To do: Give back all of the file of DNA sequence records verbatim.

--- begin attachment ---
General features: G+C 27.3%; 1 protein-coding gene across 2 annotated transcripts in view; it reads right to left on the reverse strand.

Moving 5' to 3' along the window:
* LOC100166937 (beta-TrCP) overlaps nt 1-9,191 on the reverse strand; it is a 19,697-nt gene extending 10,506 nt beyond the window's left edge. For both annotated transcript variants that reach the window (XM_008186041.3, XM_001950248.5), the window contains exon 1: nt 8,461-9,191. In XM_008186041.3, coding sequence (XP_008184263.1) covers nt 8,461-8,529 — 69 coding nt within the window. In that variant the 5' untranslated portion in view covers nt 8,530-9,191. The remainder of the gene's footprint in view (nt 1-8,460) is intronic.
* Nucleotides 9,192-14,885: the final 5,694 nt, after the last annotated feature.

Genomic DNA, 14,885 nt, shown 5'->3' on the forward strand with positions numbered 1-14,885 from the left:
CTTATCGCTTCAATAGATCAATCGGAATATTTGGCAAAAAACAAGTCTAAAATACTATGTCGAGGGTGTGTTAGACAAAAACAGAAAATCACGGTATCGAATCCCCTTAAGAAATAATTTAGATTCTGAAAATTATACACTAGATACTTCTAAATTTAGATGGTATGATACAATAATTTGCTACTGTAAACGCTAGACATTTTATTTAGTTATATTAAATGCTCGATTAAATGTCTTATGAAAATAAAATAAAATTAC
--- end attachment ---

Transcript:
General features: G+C 27.3%; 1 protein-coding gene across 2 annotated transcripts in view; it reads right to left on the reverse strand.

Moving 5' to 3' along the window:
* LOC100166937 (beta-TrCP) overlaps nt 1-9,191 on the reverse strand; it is a 19,697-nt gene extending 10,506 nt beyond the window's left edge. For both annotated transcript variants that reach the window (XM_008186041.3, XM_001950248.5), the window contains exon 1: nt 8,461-9,191. In XM_008186041.3, coding sequence (XP_008184263.1) covers nt 8,461-8,529 — 69 coding nt within the window. In that variant the 5' untranslated portion in view covers nt 8,530-9,191. The remainder of the gene's footprint in view (nt 1-8,460) is intronic.
* Nucleotides 9,192-14,885: the final 5,694 nt, after the last annotated feature.

Genomic DNA, 14,885 nt, shown 5'->3' on the forward strand with positions numbered 1-14,885 from the left:
CTTATCGCTTCAATAGATCAATCGGAATATTTGGCAAAAAACAAGTCTAAAATACTATGTCGAGGGTGTGTTAGACAAAAACAGAAAATCACGGTATCGAATCCCCTTAAGAAATAATTTAGATTCTGAAAATTATACACTAGATACTTCTAAATTTAGATGGTATGATACAATAATTTGCTACTGTAAACGCTAGACATTTTATTTAGTTATATTAAATGCTCGATTAAATGTCTTATGAAAATAAAATAAAATTAC